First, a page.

Sealing a gas tank?

Discussion in 'Gas Engines' started by jim lee, Oct 30, 2017.

  1. jim lee
    Joined: Feb 2007
    Posts: 368
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    Location: Anacortes, WA

    jim lee Senior Member

    I have a new steel gas tank that is giving me fits. In this tank there is a level float that mounts into the tank with about a 2" inspection plate. This plate has a cork gasket but I can not get the thing to seal. I suspect the gas is wicking up the threads of the screws. Does anyone know a good product to seal up gas tank inspection plates? Something that doesn't wash away in gasoline?

    Thanks!

    -jim lee
     
  2. Mr Efficiency
    Joined: Oct 2010
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    Location: Australia

    Mr Efficiency Senior Member

    I've heard of people using "aviation" gasket sealant on those, but you'd think some kind of compressible washer under the head of the (self tapping, I presume ?) screws might also help. Naturally it would need to be compatible with fuel.
     
  3. Barry
    Joined: Mar 2002
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    Barry Senior Member

    How did you get a steel gas tank. These are not allowed under ABYC rules. The reason, over time any water in the tank will corrode the steel and cause a leak.
    Ouch
    There are internal coatings such as Mr E mentioned that I believe do pass the requirements but not in my office to check the ABYC manual

    Additionally, cork gaskets are also not allowed due to the fact that over time the cork will disintegrate and cause leaks. Must be rubber, neoprene, again if I remember correctly. Sounds like you have an automotive float which often came with cork or cork rubber mix. When these failed, they are at least vented to atmosphere

    (Steel gas tanks are allowed for diesel just not gasoline)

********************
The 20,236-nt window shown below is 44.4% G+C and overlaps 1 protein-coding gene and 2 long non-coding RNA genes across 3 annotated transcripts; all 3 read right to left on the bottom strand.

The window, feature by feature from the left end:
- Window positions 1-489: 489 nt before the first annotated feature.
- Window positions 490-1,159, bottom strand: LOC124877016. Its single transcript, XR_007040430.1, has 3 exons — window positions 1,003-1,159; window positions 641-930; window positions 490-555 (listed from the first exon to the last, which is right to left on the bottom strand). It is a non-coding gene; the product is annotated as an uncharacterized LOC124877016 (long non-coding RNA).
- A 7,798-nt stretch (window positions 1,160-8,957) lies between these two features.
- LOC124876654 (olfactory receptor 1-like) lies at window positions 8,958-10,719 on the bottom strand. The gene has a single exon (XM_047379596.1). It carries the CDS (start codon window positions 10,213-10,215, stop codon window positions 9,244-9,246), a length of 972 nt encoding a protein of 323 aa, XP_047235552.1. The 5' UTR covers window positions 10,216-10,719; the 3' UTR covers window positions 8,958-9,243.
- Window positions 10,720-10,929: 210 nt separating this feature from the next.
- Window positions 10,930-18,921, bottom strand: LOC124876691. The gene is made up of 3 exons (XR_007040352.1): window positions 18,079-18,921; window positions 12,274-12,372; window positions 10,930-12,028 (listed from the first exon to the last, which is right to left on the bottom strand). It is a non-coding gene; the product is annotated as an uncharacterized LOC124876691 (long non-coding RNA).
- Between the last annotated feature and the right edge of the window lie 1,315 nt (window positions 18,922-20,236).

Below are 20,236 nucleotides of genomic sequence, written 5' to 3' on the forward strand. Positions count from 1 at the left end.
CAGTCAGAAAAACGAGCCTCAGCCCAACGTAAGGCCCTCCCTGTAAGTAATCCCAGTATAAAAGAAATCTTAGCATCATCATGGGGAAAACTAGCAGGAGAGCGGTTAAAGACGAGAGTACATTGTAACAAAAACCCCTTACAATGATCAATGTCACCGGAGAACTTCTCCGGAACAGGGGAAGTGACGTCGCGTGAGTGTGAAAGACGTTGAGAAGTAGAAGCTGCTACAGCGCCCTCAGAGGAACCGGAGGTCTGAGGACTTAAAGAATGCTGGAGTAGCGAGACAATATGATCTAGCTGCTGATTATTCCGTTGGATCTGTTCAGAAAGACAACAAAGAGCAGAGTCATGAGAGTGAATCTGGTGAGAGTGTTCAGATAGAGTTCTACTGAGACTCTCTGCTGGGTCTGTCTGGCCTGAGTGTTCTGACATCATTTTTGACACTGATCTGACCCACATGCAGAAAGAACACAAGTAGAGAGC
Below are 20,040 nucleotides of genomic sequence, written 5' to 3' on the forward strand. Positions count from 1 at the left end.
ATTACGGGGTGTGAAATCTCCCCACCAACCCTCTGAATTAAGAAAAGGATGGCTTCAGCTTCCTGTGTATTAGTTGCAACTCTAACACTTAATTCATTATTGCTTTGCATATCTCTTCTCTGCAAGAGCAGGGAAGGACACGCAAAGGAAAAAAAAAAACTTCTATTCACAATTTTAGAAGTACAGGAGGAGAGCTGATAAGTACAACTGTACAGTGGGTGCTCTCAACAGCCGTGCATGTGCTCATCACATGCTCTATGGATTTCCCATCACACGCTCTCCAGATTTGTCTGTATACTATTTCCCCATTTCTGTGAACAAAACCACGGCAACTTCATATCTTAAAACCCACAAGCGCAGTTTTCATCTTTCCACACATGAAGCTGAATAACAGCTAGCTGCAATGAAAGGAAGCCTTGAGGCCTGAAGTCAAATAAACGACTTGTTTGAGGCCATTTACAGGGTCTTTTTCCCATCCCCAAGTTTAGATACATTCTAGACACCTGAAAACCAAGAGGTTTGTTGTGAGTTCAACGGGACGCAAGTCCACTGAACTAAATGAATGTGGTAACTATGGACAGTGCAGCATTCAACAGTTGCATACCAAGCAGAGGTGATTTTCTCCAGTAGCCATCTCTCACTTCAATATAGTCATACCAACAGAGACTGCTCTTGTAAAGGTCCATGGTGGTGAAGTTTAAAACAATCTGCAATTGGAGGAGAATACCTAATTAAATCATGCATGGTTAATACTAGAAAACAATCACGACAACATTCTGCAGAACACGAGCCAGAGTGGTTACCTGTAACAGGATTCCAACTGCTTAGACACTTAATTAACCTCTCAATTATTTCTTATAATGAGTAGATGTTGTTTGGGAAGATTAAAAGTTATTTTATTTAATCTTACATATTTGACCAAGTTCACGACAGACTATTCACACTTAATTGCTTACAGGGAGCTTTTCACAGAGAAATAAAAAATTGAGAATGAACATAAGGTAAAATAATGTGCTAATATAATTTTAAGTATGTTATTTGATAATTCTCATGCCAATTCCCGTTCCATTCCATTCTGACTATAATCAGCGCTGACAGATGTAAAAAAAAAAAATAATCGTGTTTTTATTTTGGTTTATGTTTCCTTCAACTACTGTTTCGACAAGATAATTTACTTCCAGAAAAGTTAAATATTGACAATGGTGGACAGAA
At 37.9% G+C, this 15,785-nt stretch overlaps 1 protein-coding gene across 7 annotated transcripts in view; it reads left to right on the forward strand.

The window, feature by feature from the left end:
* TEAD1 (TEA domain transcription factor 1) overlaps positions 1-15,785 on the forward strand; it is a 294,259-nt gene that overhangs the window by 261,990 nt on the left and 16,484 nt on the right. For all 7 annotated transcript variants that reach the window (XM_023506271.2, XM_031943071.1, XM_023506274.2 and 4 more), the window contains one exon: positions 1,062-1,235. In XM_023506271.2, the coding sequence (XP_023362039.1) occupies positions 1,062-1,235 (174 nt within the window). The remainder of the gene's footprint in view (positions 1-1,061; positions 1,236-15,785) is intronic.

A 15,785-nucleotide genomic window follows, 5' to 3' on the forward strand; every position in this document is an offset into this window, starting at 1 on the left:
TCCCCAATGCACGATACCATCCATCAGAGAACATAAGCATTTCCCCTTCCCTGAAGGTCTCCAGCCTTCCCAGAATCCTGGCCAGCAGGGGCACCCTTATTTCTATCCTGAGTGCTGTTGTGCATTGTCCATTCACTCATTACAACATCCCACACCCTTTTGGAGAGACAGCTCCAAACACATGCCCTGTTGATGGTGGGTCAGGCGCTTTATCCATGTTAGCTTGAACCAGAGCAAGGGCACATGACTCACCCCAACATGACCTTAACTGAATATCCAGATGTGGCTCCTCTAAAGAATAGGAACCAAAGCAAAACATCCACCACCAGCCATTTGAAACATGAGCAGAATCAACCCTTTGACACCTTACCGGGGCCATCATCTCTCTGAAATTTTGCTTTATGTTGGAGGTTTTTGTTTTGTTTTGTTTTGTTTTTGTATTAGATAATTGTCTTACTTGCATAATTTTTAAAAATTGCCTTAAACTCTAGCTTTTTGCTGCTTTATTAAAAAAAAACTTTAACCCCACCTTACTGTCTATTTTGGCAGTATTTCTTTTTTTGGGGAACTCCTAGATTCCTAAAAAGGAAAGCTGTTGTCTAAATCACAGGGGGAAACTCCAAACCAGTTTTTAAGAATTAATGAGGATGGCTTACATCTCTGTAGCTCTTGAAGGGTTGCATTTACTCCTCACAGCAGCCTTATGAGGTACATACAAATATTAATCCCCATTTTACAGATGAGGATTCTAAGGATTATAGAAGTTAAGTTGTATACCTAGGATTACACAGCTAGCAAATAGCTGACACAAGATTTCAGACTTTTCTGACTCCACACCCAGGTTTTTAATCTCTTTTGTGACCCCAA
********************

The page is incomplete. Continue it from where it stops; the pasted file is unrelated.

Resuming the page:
4. jim lee
    Joined: Feb 2007
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    Location: Anacortes, WA

    jim lee Senior Member

    Haha! Whoa, easy there!

    Its not actually in a boat, its in..

    [​IMG]

    I figured the marine people would have better ideas than the auto people did.

    -jim lee
     
  5. gonzo
    Joined: Aug 2002
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    Location: Milwaukee, WI

    gonzo Senior Member

    fallguy likes this.
  6. Barry
    Joined: Mar 2002
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    Likes: 59, Points: 48, Legacy Rep: 158

    Barry Senior Member

    Sorry thought it was in a boat
    Use Sealall. Coat everything
    Screws, where the wire attaches etc
    Should last over 10 years
     
  7. CDK
    Joined: Aug 2007
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    Location: Adriatic sea

    CDK retired engineer

    If the gas is wicking up the threads, remove the screws and apply some Loctite 577 (pipe sealant).
     
  8. PAR
    Joined: Nov 2003
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    Location: Eustis, FL

    PAR Yacht Designer/Builder

    Use screws with a visible shank, not fully threaded to the head. This will prevent the liquid from using capillary action to commute up the threads, through the gasket. Second is the neoprene gasket recommendation. Loctite 577 is a good option on the threads, though an appropriate installation would only need Loctite 243 (general purpose thread locker) to cope with vibration.
     

  9. Toeknee Tee
    Joined: Nov 2017
    Posts: 1
    Likes: 0, Points: 1
    Location: Germany

    Toeknee Tee New Member


    Hey CDK i have some engineer questions about the control unit of a boat. I could not find out how to send you a private message so could you send me one of email me at starracar@Aol.com
     
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